Black Woman Senator Publicly Cut Off For Second Time in Two Weeks

During former FBI Director James Comey’s testimony before Congress last week, a Twitter user jokingly tweeted: “It’s Sen Harris’s turn to question Comey…wonder if she’ll get through questioning without a male colleague telling her to be more polite.” The comment referenced the treatment of Sen. Kamala Harris during a Senate intelligence committee hearing a week prior, when she was interrupted and admonished by Republican colleagues during her questioning of Deputy Attorney General Rod Rosenstein and told to let him finish his answers.

Harris, a Democrat from California and potential 2020 presidential contender, is the only Black woman in the U.S. Senate. The interruption and her singling out was blatant enough that it did not go unnoticed by news outlets and observers, including fellow Sen. Elizabeth Warren (D-Mass.), who immediately following the incident tweeted: “Silencing @SenKamalaHarris for not being ‘courteous’ enough is just unbelievable. Keep fighting, Kamala! #NeverthelessShePersisted”

Warren herself was silenced on the Senate floor in February by Senate Majority Leader Mitch McConnell (R-Ky.) when attempting to read a letter written by Coretta Scott King in 1986 opposing the nomination of Jeff Sessions to become a federal judge. Warren’s silencing spurred the Nevertheless She Persisted hashtag.

While Harris was not interrupted during the Comey hearing as those on Twitter joked last week, the tweets were somewhat prophetic. During the Senate intelligence committee hearing on Tuesday Harris was again blatantly interrupted by her Republican male colleagues this time during her questioning of, ironically, Attorney General Sessions.

Harris was pressing Sessions to answer questions over conversations he may or may not have had with President Donald Trump, which Sessions repeatedly refused to answer and then was unable to explain policies he cited that he said entitled him not to respond. As Harris became more adamant in her questioning, she was interrupted by Arizona Sen. John McCain, who was told by committee Chairman Richard Burr (R-N.C.) to “allow the chair to control the hearing.” But Burr proceeded to back him up, telling Harris to “let [Sessions] answer the question.”

It was McCain and Burr who interrupted Harris during the hearing two weeks ago.

Many people watching or hearing Tuesday’s exchange said the behavior toward Harris was not partisan in nature, noting that male Democrats on the committee, who also pressed Sessions to answer the questions, at times aggressively, were not interrupted during their similar line of questioning.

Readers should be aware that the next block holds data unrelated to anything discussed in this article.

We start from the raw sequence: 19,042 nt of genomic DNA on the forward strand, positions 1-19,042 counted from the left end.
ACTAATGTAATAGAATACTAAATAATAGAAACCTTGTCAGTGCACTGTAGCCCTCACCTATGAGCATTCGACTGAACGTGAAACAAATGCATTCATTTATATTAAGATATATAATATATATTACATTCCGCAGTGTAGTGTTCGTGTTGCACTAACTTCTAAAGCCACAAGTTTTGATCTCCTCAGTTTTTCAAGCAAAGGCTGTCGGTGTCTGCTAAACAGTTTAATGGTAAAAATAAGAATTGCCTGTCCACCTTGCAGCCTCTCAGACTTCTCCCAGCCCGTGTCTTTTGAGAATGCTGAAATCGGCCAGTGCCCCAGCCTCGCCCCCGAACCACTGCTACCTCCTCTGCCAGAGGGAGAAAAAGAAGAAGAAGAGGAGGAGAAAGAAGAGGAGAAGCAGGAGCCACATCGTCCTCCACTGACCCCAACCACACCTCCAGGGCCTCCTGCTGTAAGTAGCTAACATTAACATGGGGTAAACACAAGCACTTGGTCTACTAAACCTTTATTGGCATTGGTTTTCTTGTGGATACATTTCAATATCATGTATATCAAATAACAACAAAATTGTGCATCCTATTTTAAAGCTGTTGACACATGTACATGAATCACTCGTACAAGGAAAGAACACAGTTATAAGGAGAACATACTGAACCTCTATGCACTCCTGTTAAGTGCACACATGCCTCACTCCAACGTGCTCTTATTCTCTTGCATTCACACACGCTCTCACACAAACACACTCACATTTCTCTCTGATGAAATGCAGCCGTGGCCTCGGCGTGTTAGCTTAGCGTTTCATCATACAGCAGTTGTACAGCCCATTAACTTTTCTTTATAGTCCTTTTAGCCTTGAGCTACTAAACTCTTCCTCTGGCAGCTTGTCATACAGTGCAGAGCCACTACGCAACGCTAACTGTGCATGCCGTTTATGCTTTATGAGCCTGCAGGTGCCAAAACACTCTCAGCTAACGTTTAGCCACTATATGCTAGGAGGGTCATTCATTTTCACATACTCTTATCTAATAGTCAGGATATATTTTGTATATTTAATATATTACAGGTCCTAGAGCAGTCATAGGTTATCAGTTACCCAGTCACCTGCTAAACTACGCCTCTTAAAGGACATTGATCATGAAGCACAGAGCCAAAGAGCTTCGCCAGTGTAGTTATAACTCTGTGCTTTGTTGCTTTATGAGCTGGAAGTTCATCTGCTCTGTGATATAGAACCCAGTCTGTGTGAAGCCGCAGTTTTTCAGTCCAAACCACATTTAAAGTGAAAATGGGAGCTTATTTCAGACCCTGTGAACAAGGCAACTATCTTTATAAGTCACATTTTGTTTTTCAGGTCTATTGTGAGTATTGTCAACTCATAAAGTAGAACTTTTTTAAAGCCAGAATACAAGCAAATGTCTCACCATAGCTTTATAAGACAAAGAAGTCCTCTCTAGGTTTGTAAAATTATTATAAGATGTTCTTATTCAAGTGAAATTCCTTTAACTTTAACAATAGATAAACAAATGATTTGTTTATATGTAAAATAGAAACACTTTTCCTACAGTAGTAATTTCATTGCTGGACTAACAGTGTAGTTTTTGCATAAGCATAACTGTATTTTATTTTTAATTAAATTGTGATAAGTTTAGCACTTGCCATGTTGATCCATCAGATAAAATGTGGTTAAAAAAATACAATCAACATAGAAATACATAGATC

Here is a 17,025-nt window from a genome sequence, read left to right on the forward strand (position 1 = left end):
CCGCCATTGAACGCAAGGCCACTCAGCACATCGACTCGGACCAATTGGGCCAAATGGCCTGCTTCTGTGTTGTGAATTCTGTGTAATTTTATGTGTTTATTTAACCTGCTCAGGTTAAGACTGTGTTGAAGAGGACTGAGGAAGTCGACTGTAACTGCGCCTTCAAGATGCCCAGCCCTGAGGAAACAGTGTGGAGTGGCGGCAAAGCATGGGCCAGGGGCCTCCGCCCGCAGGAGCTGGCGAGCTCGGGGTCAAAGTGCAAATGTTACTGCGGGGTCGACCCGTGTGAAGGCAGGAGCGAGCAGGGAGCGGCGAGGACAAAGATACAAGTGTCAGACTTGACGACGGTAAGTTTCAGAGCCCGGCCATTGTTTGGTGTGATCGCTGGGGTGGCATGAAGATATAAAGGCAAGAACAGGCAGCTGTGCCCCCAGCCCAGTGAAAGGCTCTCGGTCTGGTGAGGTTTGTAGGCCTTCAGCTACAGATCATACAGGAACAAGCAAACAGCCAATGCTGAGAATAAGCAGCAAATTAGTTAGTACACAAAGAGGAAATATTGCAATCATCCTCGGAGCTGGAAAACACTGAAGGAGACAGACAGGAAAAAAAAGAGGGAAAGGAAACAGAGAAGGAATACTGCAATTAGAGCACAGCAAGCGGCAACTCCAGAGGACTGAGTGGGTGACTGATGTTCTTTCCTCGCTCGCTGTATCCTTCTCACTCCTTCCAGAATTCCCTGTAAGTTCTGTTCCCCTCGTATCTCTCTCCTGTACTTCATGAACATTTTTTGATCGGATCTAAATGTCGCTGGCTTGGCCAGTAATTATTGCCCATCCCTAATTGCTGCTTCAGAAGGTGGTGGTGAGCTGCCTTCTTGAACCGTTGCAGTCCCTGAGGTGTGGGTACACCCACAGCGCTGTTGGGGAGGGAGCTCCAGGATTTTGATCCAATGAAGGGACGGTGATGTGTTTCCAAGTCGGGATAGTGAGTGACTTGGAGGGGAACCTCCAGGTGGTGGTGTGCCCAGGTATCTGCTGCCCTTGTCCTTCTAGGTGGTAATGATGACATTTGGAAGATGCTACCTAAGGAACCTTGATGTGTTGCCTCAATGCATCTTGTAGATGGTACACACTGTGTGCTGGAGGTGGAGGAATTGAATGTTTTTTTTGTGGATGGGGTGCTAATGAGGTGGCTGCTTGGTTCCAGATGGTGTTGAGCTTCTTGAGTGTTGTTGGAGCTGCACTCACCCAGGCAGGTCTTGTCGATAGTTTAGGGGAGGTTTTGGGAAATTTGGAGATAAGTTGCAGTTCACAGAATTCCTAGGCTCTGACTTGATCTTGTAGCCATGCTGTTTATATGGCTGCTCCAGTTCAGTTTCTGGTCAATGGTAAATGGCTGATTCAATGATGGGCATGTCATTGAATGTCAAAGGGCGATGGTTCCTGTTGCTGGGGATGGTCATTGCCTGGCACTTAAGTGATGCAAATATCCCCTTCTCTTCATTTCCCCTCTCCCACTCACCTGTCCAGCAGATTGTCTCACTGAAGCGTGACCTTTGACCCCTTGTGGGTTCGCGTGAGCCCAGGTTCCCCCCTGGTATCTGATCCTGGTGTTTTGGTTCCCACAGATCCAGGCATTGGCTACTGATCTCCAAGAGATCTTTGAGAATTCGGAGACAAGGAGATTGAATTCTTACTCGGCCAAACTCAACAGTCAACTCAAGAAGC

“Sen Harris is called down…again! Why is it that no male Senator is interrupted This is ridiculous and untenable,” tweeted user @chriscashgavo in response to CNN’s tweet highlighting the interruption.

“The true disgrace on display was the discourteous treatment of Sen. Harris by Republican colleagues. She was only Sen interrupted. Yet again,” added @jivelike.

“GOP Senators having issues with Sen. Harris is becoming something of a trend, and the optics of it are not great.,” tweeted @MatthewNussbaum.

“Two GOP Senators interrupt Sen. Harris’s questioning. They don’t do this to anyone else on the committee,” noted @jeffstrabone.

“What is it about Kamala Harris that makes her the only Senator Republicans interrupt at every hearing” @matthewamiller, a former Department of Justice and U.S. House and Senate spokesperson, asked his more than 64,000 followers.

“Not sure it’s a big deal that@SenKamalaHarrisgets interrupted more than her male colleagues during committee meetings Here’s some reading,” tweeted Shana Gadarian, associate professor of political psychology and political communication at Syracuse University, who proceeded to share multiple of examples and links to published reports in the following thread:

Gadarian added: “When female voices are included in discussions, policies change, and we tell women that they are valued members of a community.”

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